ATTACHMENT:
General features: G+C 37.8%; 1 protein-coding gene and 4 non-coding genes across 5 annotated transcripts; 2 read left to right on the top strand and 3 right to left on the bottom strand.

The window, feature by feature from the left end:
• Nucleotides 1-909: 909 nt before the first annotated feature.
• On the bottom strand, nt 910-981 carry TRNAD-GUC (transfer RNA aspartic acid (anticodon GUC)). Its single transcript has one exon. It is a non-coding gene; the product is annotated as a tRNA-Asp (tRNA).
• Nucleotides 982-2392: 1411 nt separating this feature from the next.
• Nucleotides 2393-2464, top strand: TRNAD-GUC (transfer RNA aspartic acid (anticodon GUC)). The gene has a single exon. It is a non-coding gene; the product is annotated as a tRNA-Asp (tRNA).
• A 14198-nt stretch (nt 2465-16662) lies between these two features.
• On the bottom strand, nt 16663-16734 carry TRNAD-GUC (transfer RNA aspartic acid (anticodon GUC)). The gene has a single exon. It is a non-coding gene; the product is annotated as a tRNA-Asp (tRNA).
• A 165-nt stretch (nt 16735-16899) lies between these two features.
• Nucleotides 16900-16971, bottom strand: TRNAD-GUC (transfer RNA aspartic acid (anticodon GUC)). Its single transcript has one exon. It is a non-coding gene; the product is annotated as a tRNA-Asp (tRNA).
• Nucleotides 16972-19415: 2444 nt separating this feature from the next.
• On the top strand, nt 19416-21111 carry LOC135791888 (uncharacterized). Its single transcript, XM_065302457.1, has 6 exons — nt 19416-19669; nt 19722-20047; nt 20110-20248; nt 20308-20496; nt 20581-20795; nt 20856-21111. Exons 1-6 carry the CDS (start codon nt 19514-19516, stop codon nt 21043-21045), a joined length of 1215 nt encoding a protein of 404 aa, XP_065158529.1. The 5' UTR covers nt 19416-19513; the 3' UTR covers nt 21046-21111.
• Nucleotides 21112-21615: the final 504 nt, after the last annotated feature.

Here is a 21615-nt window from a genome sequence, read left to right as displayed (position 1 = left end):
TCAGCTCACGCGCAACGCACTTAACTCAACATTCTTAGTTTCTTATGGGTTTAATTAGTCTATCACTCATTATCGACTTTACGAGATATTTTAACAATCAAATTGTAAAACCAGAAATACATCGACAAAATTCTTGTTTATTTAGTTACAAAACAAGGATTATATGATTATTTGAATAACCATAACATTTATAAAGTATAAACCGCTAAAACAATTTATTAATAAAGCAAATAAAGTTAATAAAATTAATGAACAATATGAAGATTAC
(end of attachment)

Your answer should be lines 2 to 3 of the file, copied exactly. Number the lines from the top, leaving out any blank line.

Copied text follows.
The window, feature by feature from the left end:
• Nucleotides 1-909: 909 nt before the first annotated feature.